If a medical marijuana growing operation opened near Lorraine Miller’s home off Route 512, the 82-year-old said she’d have a few questions.
Standing in her kitchen Tuesday morning with a pot of coffee gurgling behind her, Miller said she’d worry about security at the site. Would people be lifting the drug to sell elsewhere? Would there be robberies?
“Nothing is guaranteed,” she said of sufficient security. “I would always have questions about something like that. I’d need to know how it would be managed. It seems like [the drug] would be an easier thing to slip through the cracks.”
Hanover Township, Northampton County, supervisors are among the first local leaders in the Lehigh Valley preparing to handle the industry head-on when it closes in on what the Lehigh Valley Planning Commission says is the third-most sought after location in the state.
Michael Bronstein, lead consultant for the American Trade Association for Cannabis and Hemp, hopes wide support for medical marijuana use and efforts by the industry to educate the public on the serious security and professionalism of the operations will sway skeptics like Miller.
But there are plenty of residents already on board. Diana, 56, and Jennifer LaTourre, 43, a Hanover Township couple, welcome the industry to the Lehigh Valley. “I believe in using nature for healing,” Jennifer LaTourre said. “It doesn’t get more natural than a plant. This is a good thing, but I can imagine people getting upset.”
Mark Sanchez, 52, won’t be one of those people. Walking two German shepherds in the Hanover Crossing neighborhood, he said he’d have no qualms with a facility moving in. “Doesn’t bother me at all,” Sanchez said. “It’s going to be everywhere eventually anyway.”
The Lehigh Valley is likely to be a prime target for medical marijuana growers and dispensary sites because of its central geography, open space and major highways. State Rep. Peter Schweyer, D-Lehigh, one of the authors of the medical marijuana bill, said he’s already heard from six operators evaluating the Lehigh Valley as a potential home.
“There’s definitely a market in the Lehigh Valley,” he said. “With our transportation network and our well-established medical industry – we have a nice little niche here.”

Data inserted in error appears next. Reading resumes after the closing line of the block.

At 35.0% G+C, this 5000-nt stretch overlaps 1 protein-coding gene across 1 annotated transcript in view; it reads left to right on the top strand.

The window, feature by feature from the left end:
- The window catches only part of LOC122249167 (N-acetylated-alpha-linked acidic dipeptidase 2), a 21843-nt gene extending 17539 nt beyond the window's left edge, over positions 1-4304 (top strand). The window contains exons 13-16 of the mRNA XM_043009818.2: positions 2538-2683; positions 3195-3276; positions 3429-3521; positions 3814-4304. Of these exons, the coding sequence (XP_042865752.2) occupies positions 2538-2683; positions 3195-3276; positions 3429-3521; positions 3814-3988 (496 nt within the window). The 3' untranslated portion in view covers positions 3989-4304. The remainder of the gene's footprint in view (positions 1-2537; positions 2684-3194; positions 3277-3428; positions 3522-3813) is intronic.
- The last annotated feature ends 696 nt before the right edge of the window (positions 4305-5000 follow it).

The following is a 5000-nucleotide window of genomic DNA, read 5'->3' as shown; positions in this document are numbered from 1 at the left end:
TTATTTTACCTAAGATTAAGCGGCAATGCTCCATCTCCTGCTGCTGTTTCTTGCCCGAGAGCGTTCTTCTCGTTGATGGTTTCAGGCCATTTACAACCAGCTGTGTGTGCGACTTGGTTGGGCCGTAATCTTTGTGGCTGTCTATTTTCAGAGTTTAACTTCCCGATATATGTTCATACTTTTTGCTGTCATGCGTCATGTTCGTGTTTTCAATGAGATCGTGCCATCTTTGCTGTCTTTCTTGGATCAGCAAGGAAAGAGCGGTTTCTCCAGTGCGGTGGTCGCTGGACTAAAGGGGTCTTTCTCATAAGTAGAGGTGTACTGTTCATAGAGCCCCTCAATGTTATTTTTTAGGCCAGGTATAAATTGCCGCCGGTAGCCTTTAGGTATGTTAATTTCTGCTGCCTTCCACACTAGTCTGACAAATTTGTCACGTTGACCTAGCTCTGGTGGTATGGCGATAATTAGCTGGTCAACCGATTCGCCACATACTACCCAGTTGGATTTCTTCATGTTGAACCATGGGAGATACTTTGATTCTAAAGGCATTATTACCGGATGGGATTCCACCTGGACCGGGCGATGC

About 20 area municipalities are exploring how to best prepare for this new wave of business, according to LVPC Executive Director Becky Bradley. Crafting zoning ordinances ensures a municipality is protected and has a say in how the new industry takes shape within their borders. The LVPC has been urging municipalities to take the initiative in drafting legislation.
Prospective operators must secure site control – that is own or lease or have the option to do either at a property – before they will receive state licensing to operate.
Hanover Township, Northampton County, is the first municipality in the Valley to put the effort into a concrete form. A public hearing on a zoning ordinance that would establish regulation for medical marijuana facilities is slated for Dec. 20.
Growing operations would be permitted in industrial or light industrial zones, while dispensaries would be allowed in commercial zones. Neither facility could be within 1,000 feet of a school or day care center. While the operations have plenty of unique rules, state law prohibits municipalities from saddling the industry with regulations significantly more strict than for other industries.
“We always try to be as proactive as we can,” Hanover Township Supervisors Chairman John Diacogiannis said. “There’s certainly ample area for the type of facilities they may be looking for. We’d rather be prepared for specifically where they could be.”
Upper Macungie Township, long a target for warehouses, is well aware of how attractive its land will look to the industry. Supervisor Kathy Rader suspects a zoning ordinance could be ready for adoption by early next year.
Educating the public on growing operations and how they’ll work is going to be important for helping the industry get a foothold in the Valley, according to Bradley. She estimates there’s demand enough for at least two growing facilities and two dispensaries in the Lehigh Valley.
Marijuana will be grown in a heavily secured facility that looks more like a research building than a greenhouse, according to Bronstein. He said sophisticated security will include fencing, cameras, armed guards and employee precautions such as individual panic buttons.
Loading areas are to be discreet and transportation of the product will be done in vehicles the size of vans rather than tractor-trailers – a win for any skeptical residents worried about the traffic burden, Bronstein said.
“People would be surprised as to how business-oriented and professional it is. These are first and foremost businesses,” Bronstein said. “People locally should feel good about what the [state] Department of Health has done in vetting these businesses.”
The economic impact is another element that works in favor of the industry, Schweyer said. Each growing operation, he said, is expected to employ 75 to 150 workers.
“This could be a really great shot in the arm for the Lehigh Valley’s economy,” Schweyer said.
And while support for medical marijuana among the public has been high, Bradley acknowledged that decades of anti-drug campaigns have laid the foundation for general distrust.
Miller, the 82-year-old woman with a sense of skepticism about the facilities, said she’s heard marijuana can help manage her arthritis pain, but she’s resistant to the idea, worried that the drug could “get out of control.”
Bradley imagines there are many who hold such views.
“I think it’s polarizing and it will continue to be polarizing,” Bradley said. “It’s a huge shift in the dynamic on this drug.”
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